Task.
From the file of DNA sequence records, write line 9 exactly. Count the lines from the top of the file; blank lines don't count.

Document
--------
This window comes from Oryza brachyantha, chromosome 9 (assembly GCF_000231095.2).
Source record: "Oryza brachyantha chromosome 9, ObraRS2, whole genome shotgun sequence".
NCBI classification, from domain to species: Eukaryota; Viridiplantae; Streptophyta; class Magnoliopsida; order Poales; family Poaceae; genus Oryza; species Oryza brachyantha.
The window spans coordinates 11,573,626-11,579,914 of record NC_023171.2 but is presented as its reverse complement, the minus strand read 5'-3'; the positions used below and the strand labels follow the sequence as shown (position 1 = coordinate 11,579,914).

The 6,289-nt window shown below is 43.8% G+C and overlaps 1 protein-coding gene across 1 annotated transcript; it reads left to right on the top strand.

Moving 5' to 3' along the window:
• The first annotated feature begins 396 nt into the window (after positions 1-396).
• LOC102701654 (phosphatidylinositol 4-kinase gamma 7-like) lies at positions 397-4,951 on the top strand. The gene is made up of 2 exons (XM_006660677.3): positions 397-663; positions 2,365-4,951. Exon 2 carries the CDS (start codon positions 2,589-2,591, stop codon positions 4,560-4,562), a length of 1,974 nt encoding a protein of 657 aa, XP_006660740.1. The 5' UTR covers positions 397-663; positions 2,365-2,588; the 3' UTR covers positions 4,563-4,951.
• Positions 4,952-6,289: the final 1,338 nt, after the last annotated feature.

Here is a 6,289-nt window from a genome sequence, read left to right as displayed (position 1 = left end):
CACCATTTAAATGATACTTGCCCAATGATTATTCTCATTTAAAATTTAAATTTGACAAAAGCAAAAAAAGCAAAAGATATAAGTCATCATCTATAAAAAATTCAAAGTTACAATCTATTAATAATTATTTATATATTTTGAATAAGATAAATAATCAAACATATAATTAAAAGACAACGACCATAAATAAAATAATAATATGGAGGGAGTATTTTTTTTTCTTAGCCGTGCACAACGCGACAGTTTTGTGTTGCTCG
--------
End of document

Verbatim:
• Positions 4,952-6,289: the final 1,338 nt, after the last annotated feature.